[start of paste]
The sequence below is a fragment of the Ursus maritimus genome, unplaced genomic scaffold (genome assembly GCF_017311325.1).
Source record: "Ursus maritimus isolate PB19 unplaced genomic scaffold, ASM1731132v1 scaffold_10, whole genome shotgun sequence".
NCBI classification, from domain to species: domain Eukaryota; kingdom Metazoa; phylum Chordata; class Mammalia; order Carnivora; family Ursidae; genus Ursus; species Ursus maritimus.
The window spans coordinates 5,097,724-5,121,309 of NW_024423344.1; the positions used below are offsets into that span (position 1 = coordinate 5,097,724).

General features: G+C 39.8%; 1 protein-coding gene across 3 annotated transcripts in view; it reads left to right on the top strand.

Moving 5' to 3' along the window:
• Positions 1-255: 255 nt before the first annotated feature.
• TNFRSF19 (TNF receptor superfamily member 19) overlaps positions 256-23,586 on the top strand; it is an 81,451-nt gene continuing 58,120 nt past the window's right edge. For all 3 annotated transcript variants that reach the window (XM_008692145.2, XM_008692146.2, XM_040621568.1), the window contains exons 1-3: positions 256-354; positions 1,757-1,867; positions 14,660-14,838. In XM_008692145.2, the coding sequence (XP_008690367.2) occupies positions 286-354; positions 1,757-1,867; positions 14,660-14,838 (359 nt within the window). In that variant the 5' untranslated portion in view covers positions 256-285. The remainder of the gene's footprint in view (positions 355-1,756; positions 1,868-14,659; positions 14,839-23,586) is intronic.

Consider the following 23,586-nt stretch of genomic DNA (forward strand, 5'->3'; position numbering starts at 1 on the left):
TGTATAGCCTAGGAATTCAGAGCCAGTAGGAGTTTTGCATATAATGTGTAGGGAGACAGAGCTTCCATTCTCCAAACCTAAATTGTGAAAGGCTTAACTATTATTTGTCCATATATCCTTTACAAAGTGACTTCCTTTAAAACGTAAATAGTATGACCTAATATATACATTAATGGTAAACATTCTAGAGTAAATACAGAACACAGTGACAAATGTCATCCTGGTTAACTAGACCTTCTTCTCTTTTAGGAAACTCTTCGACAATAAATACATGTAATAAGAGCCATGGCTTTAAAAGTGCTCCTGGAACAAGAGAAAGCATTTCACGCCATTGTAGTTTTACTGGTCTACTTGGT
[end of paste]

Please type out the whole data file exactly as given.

The sequence below is a fragment of the Ursus maritimus genome, unplaced genomic scaffold (genome assembly GCF_017311325.1).
Source record: "Ursus maritimus isolate PB19 unplaced genomic scaffold, ASM1731132v1 scaffold_10, whole genome shotgun sequence".
NCBI classification, from domain to species: domain Eukaryota; kingdom Metazoa; phylum Chordata; class Mammalia; order Carnivora; family Ursidae; genus Ursus; species Ursus maritimus.
The window spans coordinates 5,097,724-5,121,309 of NW_024423344.1; the positions used below are offsets into that span (position 1 = coordinate 5,097,724).

General features: G+C 39.8%; 1 protein-coding gene across 3 annotated transcripts in view; it reads left to right on the top strand.

Moving 5' to 3' along the window:
• Positions 1-255: 255 nt before the first annotated feature.
• TNFRSF19 (TNF receptor superfamily member 19) overlaps positions 256-23,586 on the top strand; it is an 81,451-nt gene continuing 58,120 nt past the window's right edge. For all 3 annotated transcript variants that reach the window (XM_008692145.2, XM_008692146.2, XM_040621568.1), the window contains exons 1-3: positions 256-354; positions 1,757-1,867; positions 14,660-14,838. In XM_008692145.2, the coding sequence (XP_008690367.2) occupies positions 286-354; positions 1,757-1,867; positions 14,660-14,838 (359 nt within the window). In that variant the 5' untranslated portion in view covers positions 256-285. The remainder of the gene's footprint in view (positions 355-1,756; positions 1,868-14,659; positions 14,839-23,586) is intronic.

Consider the following 23,586-nt stretch of genomic DNA (forward strand, 5'->3'; position numbering starts at 1 on the left):
TGTATAGCCTAGGAATTCAGAGCCAGTAGGAGTTTTGCATATAATGTGTAGGGAGACAGAGCTTCCATTCTCCAAACCTAAATTGTGAAAGGCTTAACTATTATTTGTCCATATATCCTTTACAAAGTGACTTCCTTTAAAACGTAAATAGTATGACCTAATATATACATTAATGGTAAACATTCTAGAGTAAATACAGAACACAGTGACAAATGTCATCCTGGTTAACTAGACCTTCTTCTCTTTTAGGAAACTCTTCGACAATAAATACATGTAATAAGAGCCATGGCTTTAAAAGTGCTCCTGGAACAAGAGAAAGCATTTCACGCCATTGTAGTTTTACTGGTCTACTTGGT